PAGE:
At Weyerhaeuser, Save the Building, Sacrifice the Landscape
On May 13, 2022, Industrial Reality Group (IRG), the Los Angeles-based real estate development company that owns the iconic former Weyerhaeuser campus in Federal Way, WA, announced that the state legislature had approved funding for the state to explore leasing or buying the headquarters building. While this augurs well for the SOM-designed building architecture, portions of the landscape architecture, designed by Peter Walker, founding principal of Sasaki, Walker & Associates, are currently being clear cut to make way for two massive warehouses.
As the noted historian Marc Treib wrote in a January 2021 letter to Federal Way Mayor Jim Ferrell: “Envisioned and built as completely complementary and symbiotic, with its corresponding element, neither building nor woodland and meadow would possess the power and beauty that grace them. It appears just short of criminal that such an important and representative modern landscape should be destroyed for as mundane a function as storage.”
Unfortunately, this is an all too familiar scenario in which the future of the building architecture is treated as paramount while the landscape architecture is seen as the sacrificial lamb.
IRG received all the necessary approvals from the City of Federal Way for site development work to begin (building permit applications are still under review). In a May 2 letter to supporters, Save Weyerhaeuser Campus (SWC) wrote:
“We had hoped that our participation in the historic review portion of the U.S. Army Corps of Engineers’ [USACE] wetland permit process on the Warehouse A and [Warehouse] B sites would result in preserving key areas of the campus, or at the very least the adverse effects of the buildings would be mitigated. But after nine months of bi-weekly calls, IRG requested a formal Jurisdiction Determination from the USACE on those sites and the Corps determined that it has no jurisdiction over those wetlands. The USACE stated that the particular wetlands on the property were not waters of the U.S. or significant enough to trigger a review by the agency, so no Corps permit was required. That meant the USACE required no further action from IRG, and the city was given the green light to finalize its permitting process.”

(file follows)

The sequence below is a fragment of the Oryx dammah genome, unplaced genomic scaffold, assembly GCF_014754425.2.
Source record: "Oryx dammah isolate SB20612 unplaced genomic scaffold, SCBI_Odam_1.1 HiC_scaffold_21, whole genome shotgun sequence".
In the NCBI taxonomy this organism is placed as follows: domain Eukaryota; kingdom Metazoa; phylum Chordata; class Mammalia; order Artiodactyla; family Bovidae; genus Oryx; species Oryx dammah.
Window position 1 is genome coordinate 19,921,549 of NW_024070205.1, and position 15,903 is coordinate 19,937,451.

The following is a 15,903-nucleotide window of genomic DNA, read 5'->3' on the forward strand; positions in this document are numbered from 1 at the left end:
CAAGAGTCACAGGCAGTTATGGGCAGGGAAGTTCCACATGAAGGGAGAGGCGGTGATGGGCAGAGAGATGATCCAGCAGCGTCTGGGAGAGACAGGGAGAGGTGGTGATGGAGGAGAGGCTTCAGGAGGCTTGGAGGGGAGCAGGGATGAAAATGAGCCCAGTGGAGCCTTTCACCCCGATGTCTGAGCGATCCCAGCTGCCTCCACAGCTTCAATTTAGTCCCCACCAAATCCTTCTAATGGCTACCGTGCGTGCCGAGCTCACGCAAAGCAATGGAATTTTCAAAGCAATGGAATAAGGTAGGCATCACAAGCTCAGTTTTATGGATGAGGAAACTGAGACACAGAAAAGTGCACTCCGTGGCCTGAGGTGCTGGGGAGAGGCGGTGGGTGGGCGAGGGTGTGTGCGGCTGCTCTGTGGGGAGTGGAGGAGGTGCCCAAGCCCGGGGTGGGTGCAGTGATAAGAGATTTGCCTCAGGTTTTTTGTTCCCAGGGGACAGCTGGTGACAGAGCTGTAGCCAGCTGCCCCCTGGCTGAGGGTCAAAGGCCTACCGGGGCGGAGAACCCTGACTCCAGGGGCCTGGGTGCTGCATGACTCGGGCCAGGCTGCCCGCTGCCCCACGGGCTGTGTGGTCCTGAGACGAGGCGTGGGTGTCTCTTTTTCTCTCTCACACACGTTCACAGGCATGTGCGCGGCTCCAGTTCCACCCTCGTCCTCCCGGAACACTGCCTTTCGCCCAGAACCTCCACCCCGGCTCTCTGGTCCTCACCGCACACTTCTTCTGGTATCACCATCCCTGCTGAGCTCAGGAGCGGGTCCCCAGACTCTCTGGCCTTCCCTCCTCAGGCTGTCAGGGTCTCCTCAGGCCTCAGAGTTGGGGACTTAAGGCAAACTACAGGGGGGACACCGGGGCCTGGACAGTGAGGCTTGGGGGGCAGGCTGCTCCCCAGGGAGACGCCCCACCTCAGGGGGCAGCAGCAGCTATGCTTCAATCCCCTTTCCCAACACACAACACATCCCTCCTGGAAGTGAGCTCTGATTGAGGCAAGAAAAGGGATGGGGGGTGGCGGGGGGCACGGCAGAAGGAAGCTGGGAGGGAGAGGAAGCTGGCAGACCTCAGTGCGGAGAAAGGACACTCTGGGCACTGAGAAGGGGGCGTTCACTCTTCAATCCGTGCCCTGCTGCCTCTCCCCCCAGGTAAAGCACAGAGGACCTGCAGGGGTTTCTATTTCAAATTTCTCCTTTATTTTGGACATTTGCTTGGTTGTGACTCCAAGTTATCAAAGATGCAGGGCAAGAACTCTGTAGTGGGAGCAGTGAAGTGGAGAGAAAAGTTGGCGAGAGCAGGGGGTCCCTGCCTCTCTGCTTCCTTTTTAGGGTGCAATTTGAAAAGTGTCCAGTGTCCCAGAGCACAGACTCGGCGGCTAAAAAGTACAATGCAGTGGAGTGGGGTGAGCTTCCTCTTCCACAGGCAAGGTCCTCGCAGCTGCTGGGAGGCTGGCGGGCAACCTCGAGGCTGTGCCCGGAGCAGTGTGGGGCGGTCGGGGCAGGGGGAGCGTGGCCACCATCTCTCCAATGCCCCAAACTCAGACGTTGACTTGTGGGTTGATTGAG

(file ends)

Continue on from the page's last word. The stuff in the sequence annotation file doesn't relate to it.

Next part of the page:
During the reviews pursuant to Section 106 of the National Historic Preservation Act that involved more than 40 consulting parties including SWC, The Cultural Landscape Foundation, landscape architect Peter Walker, and others, the Washington state Department of Archaeology and Historic Preservation, IRG and USACE were very close to signing a memorandum of agreement that would have protected the façade of the headquarters building, provided view-conservation easements for the north and south meadows and required denser landscape buffers to minimize the visual impacts from the new development, SWC’s letter states.
“At the final meeting, we were told that these negotiated easements would be revisited when the USACE permitting process begins for the three-warehouse project [Greenline Business Park] on the north end of the campus.”
That project is still under review by the city of Federal Way.
“When the time comes, SWC and the other consulting parties will be back at the USACE table with IRG and the state Department of Archaeology and Historic Preservation,” SWC wrote. “We hope we can hold IRG and the state accountable to finalize the memorandum of agreement to implement the already agreed upon easements, together with other mitigation actions necessary — such as protecting the health of North Lake — from the adverse effects of the massive development.”
As long as cultural landscapes remain invisible, and we don’t apply methods for assigning their value, we can expect more landscapes to serve as sacrificial lambs for new building construction.